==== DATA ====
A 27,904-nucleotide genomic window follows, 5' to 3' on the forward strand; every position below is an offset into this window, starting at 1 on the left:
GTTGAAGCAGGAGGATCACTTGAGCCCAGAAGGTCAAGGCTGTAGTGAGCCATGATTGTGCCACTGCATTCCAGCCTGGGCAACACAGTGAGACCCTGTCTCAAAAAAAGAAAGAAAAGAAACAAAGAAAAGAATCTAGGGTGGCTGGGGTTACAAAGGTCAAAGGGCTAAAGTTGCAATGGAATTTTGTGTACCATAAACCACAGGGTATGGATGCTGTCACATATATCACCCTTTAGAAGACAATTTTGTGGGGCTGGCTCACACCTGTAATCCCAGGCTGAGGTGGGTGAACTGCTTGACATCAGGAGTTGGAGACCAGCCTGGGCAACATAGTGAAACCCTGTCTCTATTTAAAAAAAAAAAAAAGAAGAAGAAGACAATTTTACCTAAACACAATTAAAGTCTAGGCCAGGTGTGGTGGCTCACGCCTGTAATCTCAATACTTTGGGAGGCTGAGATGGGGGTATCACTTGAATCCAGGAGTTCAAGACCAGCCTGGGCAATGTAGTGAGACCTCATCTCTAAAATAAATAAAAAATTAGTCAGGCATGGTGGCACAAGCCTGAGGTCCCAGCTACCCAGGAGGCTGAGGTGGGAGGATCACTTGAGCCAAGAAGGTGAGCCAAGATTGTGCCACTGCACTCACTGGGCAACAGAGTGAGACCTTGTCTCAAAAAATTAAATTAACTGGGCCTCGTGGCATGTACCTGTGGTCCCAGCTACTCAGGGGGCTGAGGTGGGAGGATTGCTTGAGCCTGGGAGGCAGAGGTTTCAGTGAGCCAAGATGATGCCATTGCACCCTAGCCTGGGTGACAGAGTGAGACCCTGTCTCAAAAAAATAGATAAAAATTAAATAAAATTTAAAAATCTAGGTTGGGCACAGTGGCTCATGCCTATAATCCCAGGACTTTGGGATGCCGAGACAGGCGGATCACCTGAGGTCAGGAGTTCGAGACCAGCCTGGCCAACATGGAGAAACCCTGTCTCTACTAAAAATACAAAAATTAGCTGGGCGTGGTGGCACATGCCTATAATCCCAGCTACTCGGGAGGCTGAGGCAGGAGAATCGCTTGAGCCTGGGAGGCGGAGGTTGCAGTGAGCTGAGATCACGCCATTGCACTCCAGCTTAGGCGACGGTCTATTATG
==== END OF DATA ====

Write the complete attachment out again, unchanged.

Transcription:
A 27,904-nucleotide genomic window follows, 5' to 3' on the forward strand; every position below is an offset into this window, starting at 1 on the left:
GTTGAAGCAGGAGGATCACTTGAGCCCAGAAGGTCAAGGCTGTAGTGAGCCATGATTGTGCCACTGCATTCCAGCCTGGGCAACACAGTGAGACCCTGTCTCAAAAAAAGAAAGAAAAGAAACAAAGAAAAGAATCTAGGGTGGCTGGGGTTACAAAGGTCAAAGGGCTAAAGTTGCAATGGAATTTTGTGTACCATAAACCACAGGGTATGGATGCTGTCACATATATCACCCTTTAGAAGACAATTTTGTGGGGCTGGCTCACACCTGTAATCCCAGGCTGAGGTGGGTGAACTGCTTGACATCAGGAGTTGGAGACCAGCCTGGGCAACATAGTGAAACCCTGTCTCTATTTAAAAAAAAAAAAAAGAAGAAGAAGACAATTTTACCTAAACACAATTAAAGTCTAGGCCAGGTGTGGTGGCTCACGCCTGTAATCTCAATACTTTGGGAGGCTGAGATGGGGGTATCACTTGAATCCAGGAGTTCAAGACCAGCCTGGGCAATGTAGTGAGACCTCATCTCTAAAATAAATAAAAAATTAGTCAGGCATGGTGGCACAAGCCTGAGGTCCCAGCTACCCAGGAGGCTGAGGTGGGAGGATCACTTGAGCCAAGAAGGTGAGCCAAGATTGTGCCACTGCACTCACTGGGCAACAGAGTGAGACCTTGTCTCAAAAAATTAAATTAACTGGGCCTCGTGGCATGTACCTGTGGTCCCAGCTACTCAGGGGGCTGAGGTGGGAGGATTGCTTGAGCCTGGGAGGCAGAGGTTTCAGTGAGCCAAGATGATGCCATTGCACCCTAGCCTGGGTGACAGAGTGAGACCCTGTCTCAAAAAAATAGATAAAAATTAAATAAAATTTAAAAATCTAGGTTGGGCACAGTGGCTCATGCCTATAATCCCAGGACTTTGGGATGCCGAGACAGGCGGATCACCTGAGGTCAGGAGTTCGAGACCAGCCTGGCCAACATGGAGAAACCCTGTCTCTACTAAAAATACAAAAATTAGCTGGGCGTGGTGGCACATGCCTATAATCCCAGCTACTCGGGAGGCTGAGGCAGGAGAATCGCTTGAGCCTGGGAGGCGGAGGTTGCAGTGAGCTGAGATCACGCCATTGCACTCCAGCTTAGGCGACGGTCTATTATG